When Mister Robert Scarlett, master
of Cambridge and Druckett plantations, stood
for his portrait, the good man made a point
of having his personal slave-boy, Oliver,
beside him, waist high, holding his game bag,
with which he’d ride to hunt wild hog
and occasional runaways. At his other side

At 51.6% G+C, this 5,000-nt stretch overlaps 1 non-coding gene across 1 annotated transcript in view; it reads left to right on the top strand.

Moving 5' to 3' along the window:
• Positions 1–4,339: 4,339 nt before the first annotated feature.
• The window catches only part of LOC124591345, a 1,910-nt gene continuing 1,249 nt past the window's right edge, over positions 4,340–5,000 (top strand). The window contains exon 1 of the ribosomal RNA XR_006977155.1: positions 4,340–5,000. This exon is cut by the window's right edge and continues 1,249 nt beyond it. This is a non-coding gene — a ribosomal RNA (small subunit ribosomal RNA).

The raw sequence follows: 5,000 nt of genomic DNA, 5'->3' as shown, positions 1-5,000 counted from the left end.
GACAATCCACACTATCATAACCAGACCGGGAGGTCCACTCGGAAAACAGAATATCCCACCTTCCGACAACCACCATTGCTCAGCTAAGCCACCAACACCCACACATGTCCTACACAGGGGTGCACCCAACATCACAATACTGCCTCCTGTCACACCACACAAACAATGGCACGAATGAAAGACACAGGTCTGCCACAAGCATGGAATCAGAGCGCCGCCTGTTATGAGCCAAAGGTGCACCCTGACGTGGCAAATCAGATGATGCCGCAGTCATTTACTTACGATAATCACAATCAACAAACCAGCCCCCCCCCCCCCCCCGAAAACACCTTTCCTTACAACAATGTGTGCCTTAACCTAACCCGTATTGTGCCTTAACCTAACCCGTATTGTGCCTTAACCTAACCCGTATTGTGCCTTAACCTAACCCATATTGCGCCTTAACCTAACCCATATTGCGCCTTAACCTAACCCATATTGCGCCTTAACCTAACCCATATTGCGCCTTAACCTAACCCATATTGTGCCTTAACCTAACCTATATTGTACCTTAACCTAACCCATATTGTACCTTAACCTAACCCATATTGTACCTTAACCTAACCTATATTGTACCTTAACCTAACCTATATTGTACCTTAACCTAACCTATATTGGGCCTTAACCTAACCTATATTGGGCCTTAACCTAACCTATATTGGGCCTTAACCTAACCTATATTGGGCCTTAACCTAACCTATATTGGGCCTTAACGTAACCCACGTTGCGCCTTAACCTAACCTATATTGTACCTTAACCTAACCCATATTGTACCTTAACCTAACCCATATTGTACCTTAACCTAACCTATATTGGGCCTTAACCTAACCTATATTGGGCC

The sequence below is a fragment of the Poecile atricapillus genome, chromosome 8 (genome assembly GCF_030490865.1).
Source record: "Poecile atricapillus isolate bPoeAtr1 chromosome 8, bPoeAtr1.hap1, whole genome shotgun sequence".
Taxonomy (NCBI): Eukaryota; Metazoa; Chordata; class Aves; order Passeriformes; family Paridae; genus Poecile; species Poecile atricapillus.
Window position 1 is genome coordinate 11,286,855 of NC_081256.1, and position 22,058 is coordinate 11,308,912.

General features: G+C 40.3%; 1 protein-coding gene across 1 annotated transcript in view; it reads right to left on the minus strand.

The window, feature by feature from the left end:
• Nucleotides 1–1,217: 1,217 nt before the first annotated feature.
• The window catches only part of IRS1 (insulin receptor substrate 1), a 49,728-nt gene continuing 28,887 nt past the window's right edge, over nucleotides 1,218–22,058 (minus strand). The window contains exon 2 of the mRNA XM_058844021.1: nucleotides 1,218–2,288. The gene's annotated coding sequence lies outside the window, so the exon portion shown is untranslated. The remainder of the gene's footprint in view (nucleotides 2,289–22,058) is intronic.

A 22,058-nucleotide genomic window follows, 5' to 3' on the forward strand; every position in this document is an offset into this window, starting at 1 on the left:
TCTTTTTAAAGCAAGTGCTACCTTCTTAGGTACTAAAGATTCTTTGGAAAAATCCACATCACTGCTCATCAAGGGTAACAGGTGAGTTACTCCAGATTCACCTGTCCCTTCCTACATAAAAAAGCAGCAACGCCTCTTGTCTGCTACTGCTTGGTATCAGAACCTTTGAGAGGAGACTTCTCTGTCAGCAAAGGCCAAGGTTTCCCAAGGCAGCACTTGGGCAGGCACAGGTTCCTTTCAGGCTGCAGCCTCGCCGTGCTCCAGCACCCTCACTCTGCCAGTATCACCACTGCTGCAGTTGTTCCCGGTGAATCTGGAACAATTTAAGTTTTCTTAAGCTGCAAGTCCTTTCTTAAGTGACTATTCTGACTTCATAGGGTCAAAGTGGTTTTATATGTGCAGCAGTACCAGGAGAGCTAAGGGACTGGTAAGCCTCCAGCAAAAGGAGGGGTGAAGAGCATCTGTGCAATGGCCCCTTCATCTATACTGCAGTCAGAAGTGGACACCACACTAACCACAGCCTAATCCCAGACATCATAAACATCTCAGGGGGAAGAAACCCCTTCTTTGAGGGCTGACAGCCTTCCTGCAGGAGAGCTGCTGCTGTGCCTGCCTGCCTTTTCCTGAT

his favorite dog. How well the boy’s
dark visage serves design,
matching the dark of the trees to cast
in relief the pale, proprietorial white.
Those were the good days; they didn’t last.
After the slave revolts of 1831
great houses, factories, everything was gone;
only the family tomb remained.
And what of Oliver? History has left
no afterword; a boy in a picture,
a period-piece, on which poets may stretch out a fiction.